Bikini body in the sun, half-cocked gun, a summer weapon, a sassy siren sensing and inviting desire, it was a wave rushing towards me, I was riding the crest, eyes closed beneath my shades, heat spreading between my legs,
but suddenly it all changed, no rhyme, no reason, what the actual fuck was going on, my crazy brain switched moods randomly, I’ve always been my own worst enemy – it was
a senseless dream starting with a less than vague promise of sex and ending with
Van Gogh penniless and in despair trying to drown himself in the deep sunflower fields—which had long haunted him—their colours and shapes having intensified his misery.
What does it all mean?
I woke up tangled in my sheets—
I had too much to dream
Slowly the sun goes down
Splashing dying embers
In her mane
Of untamed hair
With regret he pulls down the shades
To keep the scented summer
Fragrant with life
A subdued light
Tinged with tiny pools of dark
Sleep softens her features further
He – the faithful sentinel watching over
his delicate flower –
Can’t help but fret
His chest feels tight
Aware the world
Will reach out with eager fingers
She will know hurt
He will contemplate murder
But for now the princess,
Just turned seven
Dreams still intact, untouched
He kisses her sweet cheek
Pulls back the covers
One last look, lingering, tender
For now she’s safe
Her innocence preserved
*Photograph found on Pinterest, try as I might I couldn’t find anyone to credit for it*
P.S. for whatever reason, WordPress is not letting me reply to older comments so I apologise to anyone who’s left thoughts on previous posts – I didn’t mean to ignore you, honest!
We escaped gloomy cages
Breathed new air outside the musty pages
Of the books we’d sheltered in
For so long
We were bewitching birds brought back for a single song
Briefly swelling with life
Drunk on sun & scented promises
The sweet sound of stolen kisses
For a little while, we were allowed
To fly once more – high, above the clouds
It didn’t last
It never does
Alas everything must die
Go back to ashes and dust
I’ll always remember
How once we emerged
From the cocoon of past winters
I watched Notre-Dame burn yesterday, I cried and I had to turn away from it – I couldn’t bear it. I read this by the always excellent Douglas Murray, it encapsulates everything I feel and think – he is much more eloquent that I could ever be. This is Douglas for The Spectator: link to the original article is here: https://blogs.spectator.co.uk/2019/04/notre-dames-loss-is-too-much-to-bear/amp/?__twitter_impression=true
Civilisation only ever hangs by a thread. Today one of those threads seems to have frayed, perhaps snapped. It is impossible to watch the footage coming out of Paris. Like videos of pornographic violence, all that can be done is to groan and turn away. It is not possible to watch the spire of Notre Dame collapse. It is not possible to watch the great cathedral consumed by fire.
Evelyn Waugh once said that in the event of a fire in his house, if he was able only to save his children or his library, he would save his library because books were irreplaceable. Only at a moment such as this is it possible to concede the slightest truth in that remark. Almost anything could be borne rather than the loss of this building.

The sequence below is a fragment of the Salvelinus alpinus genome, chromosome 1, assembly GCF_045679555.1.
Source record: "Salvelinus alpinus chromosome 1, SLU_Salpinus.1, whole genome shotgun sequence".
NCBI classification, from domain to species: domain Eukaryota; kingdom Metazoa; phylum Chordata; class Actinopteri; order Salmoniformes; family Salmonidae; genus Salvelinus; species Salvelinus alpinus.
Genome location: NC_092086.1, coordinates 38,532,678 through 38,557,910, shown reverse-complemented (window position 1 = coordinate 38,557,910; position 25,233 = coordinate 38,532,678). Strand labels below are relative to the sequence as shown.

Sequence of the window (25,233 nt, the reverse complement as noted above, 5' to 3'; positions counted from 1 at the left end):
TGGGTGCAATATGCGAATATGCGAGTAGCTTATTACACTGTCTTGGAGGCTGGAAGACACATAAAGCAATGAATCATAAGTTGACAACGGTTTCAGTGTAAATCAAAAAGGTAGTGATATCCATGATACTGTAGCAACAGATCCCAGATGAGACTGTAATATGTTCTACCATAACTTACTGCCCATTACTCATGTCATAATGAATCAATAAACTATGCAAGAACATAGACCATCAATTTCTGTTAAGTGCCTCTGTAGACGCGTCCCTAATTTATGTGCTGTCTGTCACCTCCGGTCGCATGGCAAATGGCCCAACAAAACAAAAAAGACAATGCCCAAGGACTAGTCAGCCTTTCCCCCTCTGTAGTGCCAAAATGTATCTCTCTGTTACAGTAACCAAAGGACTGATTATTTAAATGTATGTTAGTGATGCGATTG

There will be recriminations, of course. There will be disputes about budgets, and overtime and safety standards and much more. It is worth reading this piece from two years ago about the funding problems that existed around the cathedral’s restoration. But if Notre Dame can burn then all this is as nothing, because it tells us something too deep to bear. As I said a couple of years ago in a book, in some way the future of civilisation in Europe will be decided on what our attitude is towards the great churches and other cultural buildings of our heritage standing in our midst. Do we contend with them, hate them, ignore them, engage with them or continue to revere them? Do we preserve them?
Though politicians may imagine that ages are judged on the minutiae of government policy, they are not. They are judged on what they leave behind: most of all on how they treat what the past has handed into their care. Even if today’s disaster was simply the most freakish of accidents, ours would still be the era that lost Notre Dame.
We would have to tell future generations what it was like, this treasure that we lost. At the start of this decade I was living part of each week in Paris, commuting back and forth to a little flat on the edge of Le Marais. Each time I headed out to the earliest Eurostar on a Monday morning I would see the great cathedral first as I turned into the street. One winter morning heavy snow was falling and as I headed to the station I stopped dead, alone in the street with the cathedral and just drinking in the sight of a building I had seen a hundred times before. When I got into London a friend could see I was just beaming still, radiating far too much joy for such a time of the week. He asked how I was and I remember simply saying, ‘This morning I saw Notre Dame in the snow’. It was like that.